Saturday, September 20, 2008

Zeller's Rule



Zeller's rule is used to calculate the day on which any date falls for any year. With this technique you will have the calendar for any given year available to you.

The rule is as follows

f = k + [(13*m - 1)/5] + d + [d/4] + [c/4] - 2*c

where,

k = day of month
m = month number, taking Mar=1, ..., Dec=10, Jan=11, Feb=12
d = last two digits of year, using the previous year for Jan and Feb
c = first two digits of year

Rules:

1.In Zeller's rule the year begins in March and ends in February. Hence, the month number from March is 1, April is 2, May is 3 and so on up to January, which is 11, and February is 12.

2.January and February are counted as the 11th and 12th months of the previous year. Hence, if you are calculating the day of any date on January 2026, the notation will be (month=11 and year= 2025) instead of (month=1 and year=2026).

3.While calculating, we drop off every number after the decimal point.

4.Once we have found the answer we divide it by 7 and take the remainder. Remainder 0 corresponds to Sunday; Remainder 1 corresponds to Monday ; Remainder 2 corresponds to Tuesday and so on....

Example:

Find the day on 26th June 1983

f = k + [(13*m - 1)/5] + d + [d/4] + [c/4] - 2*c

Here k=26, m=4, d=83, c =19

f= 26+(13*4-1/5)+83+83/4+19/4-2*19
= 105

105 divided by 7 leaves a remainder 0. Hence the day is a Sunday!


Derivation of the formula:

Here we're defining

k = day of month
m = month number, taking Mar=1, ..., Dec=10, Jan=11, Feb=12
d = last two digits of year, using the previous year for Jan and Feb
c = first two digits of year

The formula is then

f = k + [(13*m - 1)/5] + d + [d/4] + [c/4] - 2*c

and we use the remainder after dividing f by 7 to find the day of the
week.

Where does this come from? Let's first note the reason for the odd
handling of months: we want leap day not to affect the formula, so we
move it to the end of the 'year', and act as if the year began on
March 1.

Now note that in defining f, all we care about is the remainder after
dividing, so it will be enough to make sure that f increases by 1
whenever the day of the week advances by one day; we don't care about
the actual value of f.

Now let's build the formula piece by piece.

How does the year affect the day? Well, since 365 = 7*52+1, each
normal year advances the day by 1, so our formula can start with the
year number:

f = d

Whenever the year advances by 1, so does the day of the week.

But we have to adjust this to account for leap years. Every four years
we have an extra day, so we'll want to add 1 to f. This is done by
adding [d/4], since this increases by 1 only when d becomes a multiple
of 4, which is a leap year. So now we have

f = d + [d/4]

Now how do centuries affect the day? A century contains 100 years, 24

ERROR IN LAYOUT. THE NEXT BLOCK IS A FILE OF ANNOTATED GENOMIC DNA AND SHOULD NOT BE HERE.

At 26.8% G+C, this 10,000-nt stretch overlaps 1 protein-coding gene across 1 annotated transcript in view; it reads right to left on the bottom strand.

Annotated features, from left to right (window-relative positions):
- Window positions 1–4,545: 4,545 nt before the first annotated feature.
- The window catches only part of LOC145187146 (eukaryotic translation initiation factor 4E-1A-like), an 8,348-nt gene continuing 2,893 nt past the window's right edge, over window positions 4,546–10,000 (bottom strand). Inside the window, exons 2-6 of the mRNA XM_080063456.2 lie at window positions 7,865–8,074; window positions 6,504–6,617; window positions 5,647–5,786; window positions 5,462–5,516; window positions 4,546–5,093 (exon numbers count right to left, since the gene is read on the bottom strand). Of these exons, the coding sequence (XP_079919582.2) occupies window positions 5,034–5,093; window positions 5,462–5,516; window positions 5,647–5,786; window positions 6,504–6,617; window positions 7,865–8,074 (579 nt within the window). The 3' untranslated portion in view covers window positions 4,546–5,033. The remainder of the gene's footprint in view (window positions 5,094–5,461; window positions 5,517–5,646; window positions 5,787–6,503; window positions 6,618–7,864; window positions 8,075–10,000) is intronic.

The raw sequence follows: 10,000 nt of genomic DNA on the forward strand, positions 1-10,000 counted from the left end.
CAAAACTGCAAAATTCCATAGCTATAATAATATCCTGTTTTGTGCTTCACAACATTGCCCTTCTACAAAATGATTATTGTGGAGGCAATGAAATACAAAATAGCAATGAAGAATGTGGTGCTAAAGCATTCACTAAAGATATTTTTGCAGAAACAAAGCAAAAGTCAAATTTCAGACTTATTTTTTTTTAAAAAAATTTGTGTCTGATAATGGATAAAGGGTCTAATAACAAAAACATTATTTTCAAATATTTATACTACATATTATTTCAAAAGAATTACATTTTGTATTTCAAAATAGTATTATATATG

of which normally are leap years (since century days, like 1900, are
NOT leap years). So each century the day advances by 124 days, which
is 7*18-2, and therefore the day of the week goes BACK 2 days. So we
have

f = d + [d/4] - 2*c

But every fourth century year IS a leap year (as 2000 was), so we
have to adjust just as we did for leap years:

f = d + [d/4] - 2*c + [c/4]

Now we come to the months, and this is the cute part. Consider, for
each month, how many days it has BEYOND 28, and then add that up to
see the effect the months have on the day of the week:

1 2 3 4 5 6 7 8 9 10 11 12
Month Mar Apr May Jun Jul Aug Sep Oct Nov Dec Jan Feb
Days 31 30 31 30 31 31 30 31 30 31 31 (28)
Excess 3 2 3 2 3 3 2 3 2 3 3 0
Accum 0 3 5 8 10 13 16 18 21 23 26 29
\_________________/\__________________/\_______

The number of accumulated days is counted at the start of the month,
so if we divide it by 7, the remainder shows how many weekdays the
start of the month is from the starting day for the 'year'.

Notice the pattern in the excess: 3,2,3,2,3 repeats every five months,
and the accumulation reaches 13 in that time. So every 5 months, we
want to add 13 days. That suggests that we want to add a term like
[13m/5]. That doesn't quite give us what we want:

1 2 3 4 5 6 7 8 9 10 11 12
Month Mar Apr May Jun Jul Aug Sep Oct Nov Dec Jan Feb
Days 31 30 31 30 31 31 30 31 30 31 31 (28)
Excess 3 2 3 2 3 3 2 3 2 3 3 0
Accum 0 3 5 8 10 13 16 18 21 23 26 29
13m 13 26 39 52 65 78 ...
[13m/5] 2 5 7 10 13 15 ...

If we subtract 2 from this, it isn't quite right; we have to shift it
a bit. So after playing with it a bit, we find

13m-1 12 25 38 51 64 77 ...
[(13m-1)/5] 2 5 7 10 12 15 ...
[(13m-1)/5]-2 0 3 5 8 10 13 ...

That's just what we want. So we'll use

f = d + [d/4] - 2*c + [c/4] + [(13m-1)/5] - 2

Finally, we have to add the day, since each day obviously adds one to
the day of the week; and adjust to get the right day of the week for,
say, Mar 1, 2000, since nothing we've done so far actually determined
WHICH day we start the whole pattern on. It turns out that we can just
remove the -2, and we get

f = d + [d/4] - 2*c + [c/4] + [(13m-1)/5] + k

And there's the formula!

2 comments:

Anonymous said...

Awesome presentation and useful one ! Anyhow. Later I will provide the 'c' and Java program for this which you can add below. Thanks buddy - jacob

Anonymous said...

wow.............very useful